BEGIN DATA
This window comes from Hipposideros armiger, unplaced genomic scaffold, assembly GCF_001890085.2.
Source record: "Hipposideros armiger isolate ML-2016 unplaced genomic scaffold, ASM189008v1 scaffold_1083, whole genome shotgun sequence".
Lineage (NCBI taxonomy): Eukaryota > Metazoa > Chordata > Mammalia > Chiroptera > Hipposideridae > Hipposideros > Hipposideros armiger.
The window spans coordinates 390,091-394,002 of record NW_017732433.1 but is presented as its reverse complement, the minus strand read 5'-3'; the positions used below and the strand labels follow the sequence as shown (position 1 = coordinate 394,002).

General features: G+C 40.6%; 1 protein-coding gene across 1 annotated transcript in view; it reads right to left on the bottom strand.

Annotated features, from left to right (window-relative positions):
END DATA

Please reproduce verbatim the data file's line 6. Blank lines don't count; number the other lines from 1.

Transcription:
Annotated features, from left to right (window-relative positions):